The Savage Innocents (1961)
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Inuke (Anthony Quinn) is a good natured Eskimo hunter tracking bear, seals and walruses. His only worry is which girl he will marry after his annual visit to the trading post. His troubles begin when he inadvertently murders a missionary and is tracked by police through a blinding snowstorm.
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Critic Reviews for The Savage Innocents
Art director and editor have done a standout job in matching and cutting so that it is virtually impossible to decide where Pinewood began and Canada came in.
Though scuppered by problems worse than those usually associated with international coproductions, this is nonetheless rather more than just another engaging oddity from Ray.
His strange, disturbing drama will leave most of its viewers dissatisfied and some outraged, but few will remain indifferent.
Nicholas Ray's epic film about Eskimo life and its remoteness from 'civilized' values represents his first -- and, in many ways, most ambitious -- attempt to break free from the Hollywood studios and forge an independent route.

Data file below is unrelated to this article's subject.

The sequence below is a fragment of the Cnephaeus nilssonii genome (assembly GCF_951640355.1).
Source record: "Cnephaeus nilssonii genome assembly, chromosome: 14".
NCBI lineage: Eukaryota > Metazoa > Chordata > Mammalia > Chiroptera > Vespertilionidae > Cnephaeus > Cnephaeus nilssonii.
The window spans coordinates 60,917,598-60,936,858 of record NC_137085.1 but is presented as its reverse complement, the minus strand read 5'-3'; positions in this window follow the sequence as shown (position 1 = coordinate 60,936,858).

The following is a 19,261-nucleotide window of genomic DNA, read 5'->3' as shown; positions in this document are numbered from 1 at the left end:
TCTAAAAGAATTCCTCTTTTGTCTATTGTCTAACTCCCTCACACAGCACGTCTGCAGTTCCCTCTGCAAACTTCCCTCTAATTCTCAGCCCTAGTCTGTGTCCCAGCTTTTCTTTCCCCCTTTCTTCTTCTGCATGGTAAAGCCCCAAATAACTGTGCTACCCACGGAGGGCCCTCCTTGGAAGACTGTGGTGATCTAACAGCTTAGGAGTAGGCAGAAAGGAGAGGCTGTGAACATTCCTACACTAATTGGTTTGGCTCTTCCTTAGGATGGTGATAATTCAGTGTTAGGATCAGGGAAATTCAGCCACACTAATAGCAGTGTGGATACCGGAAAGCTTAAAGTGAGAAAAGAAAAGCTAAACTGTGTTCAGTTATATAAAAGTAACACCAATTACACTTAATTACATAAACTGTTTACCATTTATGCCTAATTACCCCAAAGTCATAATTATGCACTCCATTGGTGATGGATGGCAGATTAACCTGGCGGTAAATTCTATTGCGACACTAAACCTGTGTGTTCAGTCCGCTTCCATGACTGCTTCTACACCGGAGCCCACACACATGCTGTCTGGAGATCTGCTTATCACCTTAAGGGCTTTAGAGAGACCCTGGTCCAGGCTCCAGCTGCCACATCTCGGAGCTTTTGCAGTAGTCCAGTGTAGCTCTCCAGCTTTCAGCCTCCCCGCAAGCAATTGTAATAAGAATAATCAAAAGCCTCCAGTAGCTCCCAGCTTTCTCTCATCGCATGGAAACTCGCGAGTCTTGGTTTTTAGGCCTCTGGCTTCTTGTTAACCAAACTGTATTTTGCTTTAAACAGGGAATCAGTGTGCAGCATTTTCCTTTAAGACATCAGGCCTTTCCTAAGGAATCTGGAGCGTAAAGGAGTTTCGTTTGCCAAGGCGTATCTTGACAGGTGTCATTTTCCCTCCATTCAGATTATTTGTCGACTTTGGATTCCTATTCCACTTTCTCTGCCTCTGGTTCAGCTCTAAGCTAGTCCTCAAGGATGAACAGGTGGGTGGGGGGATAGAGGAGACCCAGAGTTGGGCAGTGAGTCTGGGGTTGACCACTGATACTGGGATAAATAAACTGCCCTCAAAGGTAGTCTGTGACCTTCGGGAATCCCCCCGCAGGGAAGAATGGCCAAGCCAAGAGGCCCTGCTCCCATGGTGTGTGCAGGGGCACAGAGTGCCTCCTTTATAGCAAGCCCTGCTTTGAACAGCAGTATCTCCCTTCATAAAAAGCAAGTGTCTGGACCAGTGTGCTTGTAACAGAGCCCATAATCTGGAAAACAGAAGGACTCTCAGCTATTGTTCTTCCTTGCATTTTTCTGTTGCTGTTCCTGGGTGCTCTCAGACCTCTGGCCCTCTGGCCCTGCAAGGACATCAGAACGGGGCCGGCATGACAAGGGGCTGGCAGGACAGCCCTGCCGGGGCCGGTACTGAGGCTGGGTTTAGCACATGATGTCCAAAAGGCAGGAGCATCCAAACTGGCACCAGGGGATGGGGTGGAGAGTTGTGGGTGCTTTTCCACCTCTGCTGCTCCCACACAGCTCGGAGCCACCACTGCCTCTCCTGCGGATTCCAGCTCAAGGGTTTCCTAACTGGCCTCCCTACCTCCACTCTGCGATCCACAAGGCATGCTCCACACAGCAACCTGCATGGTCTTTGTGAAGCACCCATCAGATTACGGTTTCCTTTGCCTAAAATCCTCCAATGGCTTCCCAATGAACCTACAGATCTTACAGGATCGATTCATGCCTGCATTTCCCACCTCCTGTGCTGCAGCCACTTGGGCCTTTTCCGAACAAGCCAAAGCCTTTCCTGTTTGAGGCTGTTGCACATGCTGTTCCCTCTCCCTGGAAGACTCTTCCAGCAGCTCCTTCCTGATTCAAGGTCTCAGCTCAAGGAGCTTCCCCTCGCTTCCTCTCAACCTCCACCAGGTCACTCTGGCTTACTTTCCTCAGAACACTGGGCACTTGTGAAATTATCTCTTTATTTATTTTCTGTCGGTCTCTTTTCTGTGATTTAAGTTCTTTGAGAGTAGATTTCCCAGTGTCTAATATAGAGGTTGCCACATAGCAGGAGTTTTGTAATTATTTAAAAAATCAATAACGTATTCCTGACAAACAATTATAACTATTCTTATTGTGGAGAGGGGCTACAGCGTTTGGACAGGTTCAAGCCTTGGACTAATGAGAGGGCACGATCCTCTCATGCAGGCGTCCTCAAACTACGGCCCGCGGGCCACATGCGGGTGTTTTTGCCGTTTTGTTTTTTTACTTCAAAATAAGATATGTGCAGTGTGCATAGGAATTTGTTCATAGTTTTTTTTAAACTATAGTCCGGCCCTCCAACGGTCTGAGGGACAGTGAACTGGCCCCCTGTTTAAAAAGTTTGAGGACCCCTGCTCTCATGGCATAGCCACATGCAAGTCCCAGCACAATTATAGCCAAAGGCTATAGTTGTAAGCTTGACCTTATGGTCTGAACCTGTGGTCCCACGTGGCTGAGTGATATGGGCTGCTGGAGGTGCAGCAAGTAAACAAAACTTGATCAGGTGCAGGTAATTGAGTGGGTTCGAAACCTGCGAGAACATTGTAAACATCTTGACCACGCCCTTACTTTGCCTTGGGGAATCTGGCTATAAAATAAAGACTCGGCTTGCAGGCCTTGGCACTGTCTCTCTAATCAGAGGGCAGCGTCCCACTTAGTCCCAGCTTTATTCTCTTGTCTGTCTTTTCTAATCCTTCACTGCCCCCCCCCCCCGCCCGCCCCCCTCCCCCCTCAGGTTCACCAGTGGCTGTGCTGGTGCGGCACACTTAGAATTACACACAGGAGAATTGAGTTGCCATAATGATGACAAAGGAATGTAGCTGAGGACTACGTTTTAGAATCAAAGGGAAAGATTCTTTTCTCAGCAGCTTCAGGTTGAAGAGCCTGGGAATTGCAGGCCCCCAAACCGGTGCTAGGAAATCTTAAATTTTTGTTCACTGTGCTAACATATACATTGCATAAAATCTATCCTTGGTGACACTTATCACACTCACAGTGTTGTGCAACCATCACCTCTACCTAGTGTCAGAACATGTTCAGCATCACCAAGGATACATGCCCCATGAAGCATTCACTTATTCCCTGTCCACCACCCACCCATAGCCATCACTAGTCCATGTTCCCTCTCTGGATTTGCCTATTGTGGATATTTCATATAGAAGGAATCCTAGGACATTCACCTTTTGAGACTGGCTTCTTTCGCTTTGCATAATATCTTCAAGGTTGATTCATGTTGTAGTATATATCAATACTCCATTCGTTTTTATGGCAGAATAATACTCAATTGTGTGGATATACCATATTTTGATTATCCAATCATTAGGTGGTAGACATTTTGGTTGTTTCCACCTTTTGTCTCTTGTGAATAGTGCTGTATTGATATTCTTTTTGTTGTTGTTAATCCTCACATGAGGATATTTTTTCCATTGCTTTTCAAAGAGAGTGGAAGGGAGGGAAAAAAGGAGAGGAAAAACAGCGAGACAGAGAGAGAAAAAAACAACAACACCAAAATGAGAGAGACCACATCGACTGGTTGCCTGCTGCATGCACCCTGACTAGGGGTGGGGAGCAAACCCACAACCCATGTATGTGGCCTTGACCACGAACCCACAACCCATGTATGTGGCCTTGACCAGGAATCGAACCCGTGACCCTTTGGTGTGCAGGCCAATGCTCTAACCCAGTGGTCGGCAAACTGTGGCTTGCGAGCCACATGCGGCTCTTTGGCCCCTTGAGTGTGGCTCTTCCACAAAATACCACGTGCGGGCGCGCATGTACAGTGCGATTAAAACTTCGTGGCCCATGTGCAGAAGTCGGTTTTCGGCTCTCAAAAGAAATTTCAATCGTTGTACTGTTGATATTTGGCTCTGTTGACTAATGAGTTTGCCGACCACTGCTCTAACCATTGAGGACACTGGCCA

This stunning pictorial account of the way Eskimos live, hunt, love, and die was filmed in the northernmost part of Canada, and the scenes of Eskimos fighting for survival are truly magnificent and deeply moving.
Ray's portrait of Inuit life in the atomic age, and as with all of his later work, a curious blend of melodrama and pseudo-documentary
Audience Reviews for The Savage Innocents
if one can get past the obvious problems, like racially insensitive casting, animal slaughter and romanticizing native culture, it's quite a remarkable example of outsider cinema. containing peter o'toole's film debut (tho they saw fit to dub his voice), this is still a powerful film. you'll not see nothing like the mighty quinn!More
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